Training and Teaching Others — Identifying the educational needs of others, developing formal educational or training programs or classes, and teaching or instructing others.
Monitor Processes, Materials, or Surroundings — Monitoring and reviewing information from materials, events, or the environment, to detect or assess problems.
Updating and Using Relevant Knowledge — Keeping up-to-date technically and applying new knowledge to your job.
Identifying Objects, Actions, and Events — Identifying information by categorizing, estimating, recognizing differences or similarities, and detecting changes in circumstances or events.
Interacting With Computers — Using computers and computer systems (including hardware and software) to program, write software, set up functions, enter data, or process information.
Documenting/Recording Information — Entering, transcribing, recording, storing, or maintaining information in written or electronic/magnetic form.

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Work Context

Electronic Mail — How often do you use electronic mail in this job?
Face-to-Face Discussions — How often do you have to have face-to-face discussions with individuals or teams in this job?
Telephone — How often do you have telephone conversations in this job?
Responsible for Others' Health and Safety — How much responsibility is there for the health and safety of others in this job?
Duration of Typical Work Week — Number of hours typically worked in one week.
Wear Common Protective or Safety Equipment such as Safety Shoes, Glasses, Gloves, Hearing Protection, Hard Hats, or Life Jackets — How much does this job require wearing common protective or safety equipment such as safety shoes, glasses, gloves, hard hats or life jackets?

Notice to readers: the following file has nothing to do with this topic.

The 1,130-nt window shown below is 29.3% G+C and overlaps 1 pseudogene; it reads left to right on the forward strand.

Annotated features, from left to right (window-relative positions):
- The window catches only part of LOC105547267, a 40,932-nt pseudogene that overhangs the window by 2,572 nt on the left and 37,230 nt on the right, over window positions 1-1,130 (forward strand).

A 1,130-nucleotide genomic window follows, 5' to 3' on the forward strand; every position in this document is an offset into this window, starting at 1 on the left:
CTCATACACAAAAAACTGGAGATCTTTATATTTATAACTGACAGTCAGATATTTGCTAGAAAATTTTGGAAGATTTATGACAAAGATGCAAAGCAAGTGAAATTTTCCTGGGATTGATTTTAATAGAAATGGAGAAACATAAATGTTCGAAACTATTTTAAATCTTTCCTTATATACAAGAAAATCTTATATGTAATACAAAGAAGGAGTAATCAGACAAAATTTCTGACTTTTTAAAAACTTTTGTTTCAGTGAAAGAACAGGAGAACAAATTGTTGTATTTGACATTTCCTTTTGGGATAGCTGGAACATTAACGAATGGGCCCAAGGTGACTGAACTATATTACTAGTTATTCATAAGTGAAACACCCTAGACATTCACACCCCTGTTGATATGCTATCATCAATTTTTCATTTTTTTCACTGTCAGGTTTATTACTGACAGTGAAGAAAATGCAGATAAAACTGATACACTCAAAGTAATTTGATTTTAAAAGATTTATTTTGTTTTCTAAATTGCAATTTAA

Contact With Others — How much does this job require the worker to be in contact with others (face-to-face, by telephone, or otherwise) in order to perform it?
Work With Work Group or Team — How important is it to work with others in a group or team in this job?
Freedom to Make Decisions — How much decision making freedom, without supervision, does the job offer?
Importance of Being Exact or Accurate — How important is being very exact or highly accurate in performing this job?

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Job Zone

Title Job Zone Four: Considerable Preparation Needed
Education Most of these occupations require a four-year bachelor's degree, but some do not.
Related Experience A considerable amount of work-related skill, knowledge, or experience is needed for these occupations. For example, an accountant must complete four years of college and work for several years in accounting to be considered qualified.
Job Training Employees in these occupations usually need several years of work-related experience, on-the-job training, and/or vocational training.
Job Zone Examples Many of these occupations involve coordinating, supervising, managing, or training others. Examples include accountants, sales managers, database administrators, teachers, chemists, environmental engineers, criminal investigators, and special agents.
SVP Range (7.0 to < 8.0)

There is 1 recognized apprenticeable specialty associated with this occupation:
Safety Inspector/Technician

To learn about specific apprenticeship opportunities, please consult the U.S. Department of Labor State Apprenticeship Information external site website.

For general information about apprenticeships, training, and partnerships with business, visit the U.S. Department of Labor Office of Apprenticeship external site website.

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Education


Percentage of Respondents
Education Level Required
64   Bachelor's degree
27   Master's degree
  Associate's degree

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Interests

Interest code: IC

Investigative — Investigative occupations frequently involve working with ideas, and require an extensive amount of thinking. These occupations can involve searching for facts and figuring out problems mentally.
Conventional — Conventional occupations frequently involve following set procedures and routines. These occupations can include working with data and details more than with ideas. Usually there is a clear line of authority to follow.